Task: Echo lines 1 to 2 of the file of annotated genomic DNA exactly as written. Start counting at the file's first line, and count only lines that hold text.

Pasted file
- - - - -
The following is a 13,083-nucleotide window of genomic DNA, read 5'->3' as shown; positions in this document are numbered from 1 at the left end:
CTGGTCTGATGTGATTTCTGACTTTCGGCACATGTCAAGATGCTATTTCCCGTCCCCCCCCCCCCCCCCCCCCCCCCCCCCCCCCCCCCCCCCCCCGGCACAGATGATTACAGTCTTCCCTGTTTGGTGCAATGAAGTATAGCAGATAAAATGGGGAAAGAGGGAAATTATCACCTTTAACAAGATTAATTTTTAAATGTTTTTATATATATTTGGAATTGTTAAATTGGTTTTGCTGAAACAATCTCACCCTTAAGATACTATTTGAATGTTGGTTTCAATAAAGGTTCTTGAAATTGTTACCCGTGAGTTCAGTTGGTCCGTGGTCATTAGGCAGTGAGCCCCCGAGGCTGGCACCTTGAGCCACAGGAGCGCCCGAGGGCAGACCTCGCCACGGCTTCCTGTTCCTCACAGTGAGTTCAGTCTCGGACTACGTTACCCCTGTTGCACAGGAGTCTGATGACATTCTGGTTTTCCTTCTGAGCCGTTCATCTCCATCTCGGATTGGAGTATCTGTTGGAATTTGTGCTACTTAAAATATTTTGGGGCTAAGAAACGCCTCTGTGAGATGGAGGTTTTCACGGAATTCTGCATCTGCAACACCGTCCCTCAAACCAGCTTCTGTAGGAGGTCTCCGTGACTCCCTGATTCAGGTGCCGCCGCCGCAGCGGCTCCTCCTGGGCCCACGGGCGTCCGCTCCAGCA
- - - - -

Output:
The following is a 13,083-nucleotide window of genomic DNA, read 5'->3' as shown; positions in this document are numbered from 1 at the left end:
CTGGTCTGATGTGATTTCTGACTTTCGGCACATGTCAAGATGCTATTTCCCGTCCCCCCCCCCCCCCCCCCCCCCCCCCCCCCCCCCCCCCCCCCCGGCACAGATGATTACAGTCTTCCCTGTTTGGTGCAATGAAGTATAGCAGATAAAATGGGGAAAGAGGGAAATTATCACCTTTAACAAGATTAATTTTTAAATGTTTTTATATATATTTGGAATTGTTAAATTGGTTTTGCTGAAACAATCTCACCCTTAAGATACTATTTGAATGTTGGTTTCAATAAAGGTTCTTGAAATTGTTACCCGTGAGTTCAGTTGGTCCGTGGTCATTAGGCAGTGAGCCCCCGAGGCTGGCACCTTGAGCCACAGGAGCGCCCGAGGGCAGACCTCGCCACGGCTTCCTGTTCCTCACAGTGAGTTCAGTCTCGGACTACGTTACCCCTGTTGCACAGGAGTCTGATGACATTCTGGTTTTCCTTCTGAGCCGTTCATCTCCATCTCGGATTGGAGTATCTGTTGGAATTTGTGCTACTTAAAATATTTTGGGGCTAAGAAACGCCTCTGTGAGATGGAGGTTTTCACGGAATTCTGCATCTGCAACACCGTCCCTCAAACCAGCTTCTGTAGGAGGTCTCCGTGACTCCCTGATTCAGGTGCCGCCGCCGCAGCGGCTCCTCCTGGGCCCACGGGCGTCCGCTCCAGCA